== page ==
Before baby birds can fly on their own, their parents fly in and out of the nest while the babies wait for the parents to return and feed them. Many parents going through a divorce choose to follow this “bird’s nest” model, allowing the children to stay in their home while the parents move in and out. In some cases, parents share an apartment that one parent can stay in while the other cares for the children in the home. Perhaps Mom stays in the marital home for a week while Dad lives in the apartment with the two switching places the following week.
Nesting provides the children with stability and allows them to get used to the idea of a divorce. It can reduce the costs of two residences, since a one-bedroom apartment will suffice, and reduces chaos for the children. While this plan is often a good idea for the short term, once parents start using this kind of schedule some significant problems may arise. As a long-term plan, it can be difficult to sustain.
A divorce is a time for both parents to move on but moving on can be difficult if the parents are required to share two homes while they try to separate their lives. Bills now need to be paid at two homes. Two homes need to be kept clean. Two homes need to be stocked and taken care of.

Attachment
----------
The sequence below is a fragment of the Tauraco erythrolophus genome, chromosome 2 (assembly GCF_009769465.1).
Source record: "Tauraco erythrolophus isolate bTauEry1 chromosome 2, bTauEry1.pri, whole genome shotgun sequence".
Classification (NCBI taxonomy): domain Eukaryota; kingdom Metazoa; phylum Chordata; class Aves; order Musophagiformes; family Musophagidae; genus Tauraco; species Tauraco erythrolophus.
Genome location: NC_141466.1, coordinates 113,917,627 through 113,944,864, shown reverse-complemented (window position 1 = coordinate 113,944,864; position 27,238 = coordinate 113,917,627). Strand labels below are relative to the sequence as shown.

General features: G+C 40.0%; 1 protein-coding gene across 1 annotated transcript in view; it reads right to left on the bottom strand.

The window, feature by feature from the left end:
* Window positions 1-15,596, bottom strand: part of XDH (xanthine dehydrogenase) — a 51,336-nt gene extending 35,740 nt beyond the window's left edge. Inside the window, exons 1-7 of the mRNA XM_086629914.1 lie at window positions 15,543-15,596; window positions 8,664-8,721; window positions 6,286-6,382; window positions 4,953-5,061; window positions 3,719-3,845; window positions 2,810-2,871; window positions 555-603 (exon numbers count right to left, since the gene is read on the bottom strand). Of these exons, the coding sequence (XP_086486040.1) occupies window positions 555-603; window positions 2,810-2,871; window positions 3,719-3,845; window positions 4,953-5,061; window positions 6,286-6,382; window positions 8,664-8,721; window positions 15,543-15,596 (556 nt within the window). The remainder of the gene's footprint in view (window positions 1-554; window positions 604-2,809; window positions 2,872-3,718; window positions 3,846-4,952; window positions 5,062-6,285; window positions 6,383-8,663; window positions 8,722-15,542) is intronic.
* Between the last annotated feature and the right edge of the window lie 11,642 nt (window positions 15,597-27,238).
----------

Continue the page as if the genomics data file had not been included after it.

If one spouse couldn’t stand the other’s slobby behavior, that problem will only be exacerbated when they share a small apartment. How will one spouse feel about sharing living arrangements with someone who brings dates into their new space? Privacy also will be at a premium when two people are leaving their papers, personal items, mail, etc. in the same homes.
Children need to know that their parents are moving into a new relationship as ex-spouses. Making that transition is especially difficult when those parents are not in two separate homes. Nesting requires mutual trust, something frequently in short supply at the time of the divorce.
If you are thinking of nesting, you should discuss your plan with your attorney to explore in detail the pros and cons of this arrangement. Make sure you plan for how the two homes will be taken care of and how the pantry and refrigerator will be stocked. You need to understand the limitations of privacy and how you and your spouse will respect each other’s rights.